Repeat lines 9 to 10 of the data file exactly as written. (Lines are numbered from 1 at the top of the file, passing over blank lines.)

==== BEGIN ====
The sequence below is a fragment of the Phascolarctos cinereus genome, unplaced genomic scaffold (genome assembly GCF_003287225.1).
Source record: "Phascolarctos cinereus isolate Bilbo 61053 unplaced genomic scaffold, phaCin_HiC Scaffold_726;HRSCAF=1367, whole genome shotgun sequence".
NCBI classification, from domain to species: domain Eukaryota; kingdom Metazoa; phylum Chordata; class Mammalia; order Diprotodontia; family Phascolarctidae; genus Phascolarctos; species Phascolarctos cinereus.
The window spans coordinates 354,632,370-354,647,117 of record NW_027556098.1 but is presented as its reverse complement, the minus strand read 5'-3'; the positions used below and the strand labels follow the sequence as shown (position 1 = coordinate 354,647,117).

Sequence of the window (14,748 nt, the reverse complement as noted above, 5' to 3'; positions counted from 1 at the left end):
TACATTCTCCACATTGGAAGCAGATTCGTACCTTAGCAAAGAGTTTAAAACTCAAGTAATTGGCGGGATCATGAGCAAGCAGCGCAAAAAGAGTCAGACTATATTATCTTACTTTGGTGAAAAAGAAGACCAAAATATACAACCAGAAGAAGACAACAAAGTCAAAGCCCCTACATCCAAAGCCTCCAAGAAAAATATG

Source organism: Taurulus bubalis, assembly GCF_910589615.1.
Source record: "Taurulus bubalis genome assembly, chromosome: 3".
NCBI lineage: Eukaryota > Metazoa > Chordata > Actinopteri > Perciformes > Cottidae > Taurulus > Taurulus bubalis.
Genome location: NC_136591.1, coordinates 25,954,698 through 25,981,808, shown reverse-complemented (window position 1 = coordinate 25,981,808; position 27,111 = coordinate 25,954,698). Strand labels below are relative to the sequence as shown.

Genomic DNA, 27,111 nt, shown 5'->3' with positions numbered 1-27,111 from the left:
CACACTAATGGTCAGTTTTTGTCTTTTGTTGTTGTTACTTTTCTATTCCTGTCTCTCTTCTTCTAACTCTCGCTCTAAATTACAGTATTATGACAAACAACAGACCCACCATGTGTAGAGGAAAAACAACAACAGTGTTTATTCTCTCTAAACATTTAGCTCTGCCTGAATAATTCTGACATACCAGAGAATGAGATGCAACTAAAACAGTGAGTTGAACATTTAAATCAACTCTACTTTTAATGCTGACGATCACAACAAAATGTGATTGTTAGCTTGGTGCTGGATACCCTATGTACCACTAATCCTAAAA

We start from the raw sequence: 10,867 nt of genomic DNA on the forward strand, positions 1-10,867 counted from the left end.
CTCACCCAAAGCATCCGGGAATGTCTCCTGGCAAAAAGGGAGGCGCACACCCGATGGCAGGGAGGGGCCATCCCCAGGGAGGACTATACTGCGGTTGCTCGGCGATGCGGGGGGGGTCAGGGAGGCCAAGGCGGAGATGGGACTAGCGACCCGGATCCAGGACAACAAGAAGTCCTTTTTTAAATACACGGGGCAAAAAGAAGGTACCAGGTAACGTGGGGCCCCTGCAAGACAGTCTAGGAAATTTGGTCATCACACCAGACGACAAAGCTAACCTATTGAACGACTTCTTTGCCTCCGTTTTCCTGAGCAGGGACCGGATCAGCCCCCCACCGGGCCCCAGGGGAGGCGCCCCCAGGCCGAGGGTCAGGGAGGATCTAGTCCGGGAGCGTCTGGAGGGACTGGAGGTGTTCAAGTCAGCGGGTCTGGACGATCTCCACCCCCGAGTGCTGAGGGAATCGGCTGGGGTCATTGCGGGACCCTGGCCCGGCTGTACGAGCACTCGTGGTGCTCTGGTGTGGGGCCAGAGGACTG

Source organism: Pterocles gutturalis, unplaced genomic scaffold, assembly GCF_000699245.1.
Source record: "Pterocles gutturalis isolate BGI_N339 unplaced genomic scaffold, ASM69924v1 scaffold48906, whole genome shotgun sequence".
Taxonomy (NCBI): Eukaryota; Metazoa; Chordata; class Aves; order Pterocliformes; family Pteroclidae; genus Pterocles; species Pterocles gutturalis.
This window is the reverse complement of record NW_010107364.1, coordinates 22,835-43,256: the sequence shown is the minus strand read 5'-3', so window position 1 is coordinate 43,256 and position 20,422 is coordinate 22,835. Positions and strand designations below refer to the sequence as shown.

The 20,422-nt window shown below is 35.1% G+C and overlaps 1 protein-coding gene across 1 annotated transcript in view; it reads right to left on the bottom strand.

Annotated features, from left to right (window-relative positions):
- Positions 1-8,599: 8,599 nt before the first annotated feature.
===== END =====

NCBI lineage: Eukaryota > Metazoa > Chordata > Actinopteri > Perciformes > Cottidae > Taurulus > Taurulus bubalis.
Genome location: NC_136591.1, coordinates 25,954,698 through 25,981,808, shown reverse-complemented (window position 1 = coordinate 25,981,808; position 27,111 = coordinate 25,954,698). Strand labels below are relative to the sequence as shown.